We went against the flow in the Reformation; and for years after, critical thinking under the Word of God belonged to us. But now, the only ones doing good critical (and often Biblical) thinking about ethics and war, sex, medicine, politics, art, demographics, culture, fertility, and the list goes on are almost exclusively Roman Catholic. About the only thing Protestants, and particularly Reformed Protestants, today are able to think about in an interesting way is how best to trim the coin of the doctrines of Scripture in such a way as to lower the hurdle barring entry to the Church for pomos who hate light, authority, meekness, humility, and truth. All our creativity goes toward church growth. Which is to say, all our creativity goes toward perfecting the idolatry Vernon Grounds warned against when he pointed out that the evangelical world worships at the altar of "the bitch goddess of success."
Show me any evangelical who's written on the place of vampire flicks in the sodomization of the Western world as...
by David and Tim Bayly on December 27, 2009 - 6:00pm
(Tim: This original piece is by my nephew, Isaiah Taylor, from his blog for kids, Bosaiah's Blog. I'm sure our readers agree his creative ability is undeniable. Here's the young gentleman all decked out with his sibs. If you're a child and would like to read Isaiah's blog, send him an e-mail.) Now before I get into this, if you have any siblings (or you yourself) who believe in Santa Claus and the parents want it to stay that way, don't read this to them. I'm giving you you a fair warning because I could get in big trouble if I caused a little kid to drop their belief in Santa when their parents wanted them to think he was real.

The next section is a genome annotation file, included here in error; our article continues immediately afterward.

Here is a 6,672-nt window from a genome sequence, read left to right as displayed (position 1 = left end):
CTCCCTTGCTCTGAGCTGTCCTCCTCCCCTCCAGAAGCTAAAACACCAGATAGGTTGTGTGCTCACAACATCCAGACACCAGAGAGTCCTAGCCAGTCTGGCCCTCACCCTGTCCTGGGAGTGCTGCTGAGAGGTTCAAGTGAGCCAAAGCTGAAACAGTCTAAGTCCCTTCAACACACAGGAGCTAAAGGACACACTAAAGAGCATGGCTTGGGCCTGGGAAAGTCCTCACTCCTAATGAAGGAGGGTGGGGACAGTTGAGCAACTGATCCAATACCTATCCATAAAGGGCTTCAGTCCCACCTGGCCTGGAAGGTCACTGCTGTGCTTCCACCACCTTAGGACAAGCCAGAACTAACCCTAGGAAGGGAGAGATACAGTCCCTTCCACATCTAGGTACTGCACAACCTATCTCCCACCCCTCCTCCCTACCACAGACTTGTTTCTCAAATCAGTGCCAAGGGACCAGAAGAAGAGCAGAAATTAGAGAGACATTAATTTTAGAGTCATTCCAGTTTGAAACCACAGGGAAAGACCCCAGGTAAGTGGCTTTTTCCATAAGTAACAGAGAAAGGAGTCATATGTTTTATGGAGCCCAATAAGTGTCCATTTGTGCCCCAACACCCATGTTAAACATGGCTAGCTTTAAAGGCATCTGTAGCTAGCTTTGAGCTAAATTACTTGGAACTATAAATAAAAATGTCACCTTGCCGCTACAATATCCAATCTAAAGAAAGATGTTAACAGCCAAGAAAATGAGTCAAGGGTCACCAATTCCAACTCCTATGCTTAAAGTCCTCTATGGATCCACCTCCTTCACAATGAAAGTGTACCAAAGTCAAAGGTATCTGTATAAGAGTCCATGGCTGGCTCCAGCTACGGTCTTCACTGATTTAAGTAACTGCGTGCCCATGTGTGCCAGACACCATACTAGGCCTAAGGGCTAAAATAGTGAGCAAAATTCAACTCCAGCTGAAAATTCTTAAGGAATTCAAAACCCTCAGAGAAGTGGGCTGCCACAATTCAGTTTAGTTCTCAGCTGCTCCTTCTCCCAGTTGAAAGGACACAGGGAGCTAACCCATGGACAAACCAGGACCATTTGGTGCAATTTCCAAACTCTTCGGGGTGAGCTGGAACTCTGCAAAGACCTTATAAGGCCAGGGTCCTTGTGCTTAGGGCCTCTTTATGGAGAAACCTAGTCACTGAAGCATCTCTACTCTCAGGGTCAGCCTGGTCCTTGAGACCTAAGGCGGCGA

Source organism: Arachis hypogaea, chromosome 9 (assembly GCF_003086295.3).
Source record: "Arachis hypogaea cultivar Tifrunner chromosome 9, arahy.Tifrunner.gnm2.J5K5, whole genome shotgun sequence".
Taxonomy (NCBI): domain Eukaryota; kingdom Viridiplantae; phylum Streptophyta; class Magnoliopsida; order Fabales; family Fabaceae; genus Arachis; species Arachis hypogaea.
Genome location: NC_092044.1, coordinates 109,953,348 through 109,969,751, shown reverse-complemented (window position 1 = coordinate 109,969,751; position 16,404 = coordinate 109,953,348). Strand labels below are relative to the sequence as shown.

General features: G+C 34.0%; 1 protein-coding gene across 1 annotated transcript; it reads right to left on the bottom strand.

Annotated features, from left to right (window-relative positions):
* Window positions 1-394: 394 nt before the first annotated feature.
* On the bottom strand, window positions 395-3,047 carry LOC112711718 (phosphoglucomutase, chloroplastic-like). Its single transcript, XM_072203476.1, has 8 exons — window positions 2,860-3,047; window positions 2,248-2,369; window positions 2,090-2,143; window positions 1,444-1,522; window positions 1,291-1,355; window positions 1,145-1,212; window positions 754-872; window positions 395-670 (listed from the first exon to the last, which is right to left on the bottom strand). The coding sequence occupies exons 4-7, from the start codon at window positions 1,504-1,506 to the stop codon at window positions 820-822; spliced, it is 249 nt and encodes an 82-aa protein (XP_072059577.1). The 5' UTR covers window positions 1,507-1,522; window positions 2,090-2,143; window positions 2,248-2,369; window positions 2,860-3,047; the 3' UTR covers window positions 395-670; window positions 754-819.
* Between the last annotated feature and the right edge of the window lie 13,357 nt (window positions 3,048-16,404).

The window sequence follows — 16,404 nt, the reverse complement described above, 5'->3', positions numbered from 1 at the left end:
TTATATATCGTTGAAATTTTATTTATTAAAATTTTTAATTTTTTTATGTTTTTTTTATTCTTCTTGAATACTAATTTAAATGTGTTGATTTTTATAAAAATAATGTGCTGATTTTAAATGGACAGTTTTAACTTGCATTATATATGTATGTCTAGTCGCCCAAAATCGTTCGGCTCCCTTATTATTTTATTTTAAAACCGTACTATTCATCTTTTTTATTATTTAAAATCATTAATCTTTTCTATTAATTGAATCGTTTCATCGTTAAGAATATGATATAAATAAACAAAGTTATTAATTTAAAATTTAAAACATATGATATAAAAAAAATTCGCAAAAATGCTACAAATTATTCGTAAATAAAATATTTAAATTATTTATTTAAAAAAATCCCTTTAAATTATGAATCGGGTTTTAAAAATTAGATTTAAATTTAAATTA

The first point I want to make is that Santa Claus is taking the place of Christ in the Christmas season. The name Christmas has a simple meaning: Christ Worship Service. This is supposed to keep the focus on Christ, but the human mind is very inattentive.
Most people don't know how this new religion came to be. It starts with a very generous man.
The story of Saint Nicholas tells of a poor man with three daughters...
by David and Tim Bayly on February 22, 2010 - 9:47am
(Tim) Please pray for Francois Murekezi's healing. This just in from David Wegener:
Serious situation at Theological College of Central Africa (Ndola, Zambia) tonight. Got a call around 7pm that one of our lecturers, Francois Murekezi (from Rwanda), was trying to get admitted to the hospital with cerebral malaria. That is very severe and people can often die within a short period of time, days or even hours.
So I decided to go over there even though visiting hours were over. (Francois) couldn't talk. Hopefully the quinine can arrest the malaria quickly.